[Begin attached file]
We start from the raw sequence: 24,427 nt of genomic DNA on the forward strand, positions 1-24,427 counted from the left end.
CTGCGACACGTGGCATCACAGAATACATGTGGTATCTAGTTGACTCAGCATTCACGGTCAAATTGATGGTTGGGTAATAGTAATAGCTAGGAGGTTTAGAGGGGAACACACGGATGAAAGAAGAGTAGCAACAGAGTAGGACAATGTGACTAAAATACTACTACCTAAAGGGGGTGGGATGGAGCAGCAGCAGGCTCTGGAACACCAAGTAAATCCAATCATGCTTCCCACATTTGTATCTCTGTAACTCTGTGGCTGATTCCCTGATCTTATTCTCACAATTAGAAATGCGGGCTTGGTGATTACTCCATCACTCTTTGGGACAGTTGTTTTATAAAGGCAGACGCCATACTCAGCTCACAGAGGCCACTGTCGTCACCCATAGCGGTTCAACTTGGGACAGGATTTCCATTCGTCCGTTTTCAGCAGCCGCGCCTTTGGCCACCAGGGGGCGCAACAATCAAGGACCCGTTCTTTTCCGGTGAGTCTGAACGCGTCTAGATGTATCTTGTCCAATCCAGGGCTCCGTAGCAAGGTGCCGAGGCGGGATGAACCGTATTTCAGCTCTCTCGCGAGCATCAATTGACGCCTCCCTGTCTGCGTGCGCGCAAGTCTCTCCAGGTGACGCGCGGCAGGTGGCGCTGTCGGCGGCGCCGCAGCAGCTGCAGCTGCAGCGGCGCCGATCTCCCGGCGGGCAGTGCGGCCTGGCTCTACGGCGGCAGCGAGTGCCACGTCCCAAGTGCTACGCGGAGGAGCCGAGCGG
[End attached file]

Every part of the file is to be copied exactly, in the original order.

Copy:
We start from the raw sequence: 24,427 nt of genomic DNA on the forward strand, positions 1-24,427 counted from the left end.
CTGCGACACGTGGCATCACAGAATACATGTGGTATCTAGTTGACTCAGCATTCACGGTCAAATTGATGGTTGGGTAATAGTAATAGCTAGGAGGTTTAGAGGGGAACACACGGATGAAAGAAGAGTAGCAACAGAGTAGGACAATGTGACTAAAATACTACTACCTAAAGGGGGTGGGATGGAGCAGCAGCAGGCTCTGGAACACCAAGTAAATCCAATCATGCTTCCCACATTTGTATCTCTGTAACTCTGTGGCTGATTCCCTGATCTTATTCTCACAATTAGAAATGCGGGCTTGGTGATTACTCCATCACTCTTTGGGACAGTTGTTTTATAAAGGCAGACGCCATACTCAGCTCACAGAGGCCACTGTCGTCACCCATAGCGGTTCAACTTGGGACAGGATTTCCATTCGTCCGTTTTCAGCAGCCGCGCCTTTGGCCACCAGGGGGCGCAACAATCAAGGACCCGTTCTTTTCCGGTGAGTCTGAACGCGTCTAGATGTATCTTGTCCAATCCAGGGCTCCGTAGCAAGGTGCCGAGGCGGGATGAACCGTATTTCAGCTCTCTCGCGAGCATCAATTGACGCCTCCCTGTCTGCGTGCGCGCAAGTCTCTCCAGGTGACGCGCGGCAGGTGGCGCTGTCGGCGGCGCCGCAGCAGCTGCAGCTGCAGCGGCGCCGATCTCCCGGCGGGCAGTGCGGCCTGGCTCTACGGCGGCAGCGAGTGCCACGTCCCAAGTGCTACGCGGAGGAGCCGAGCGG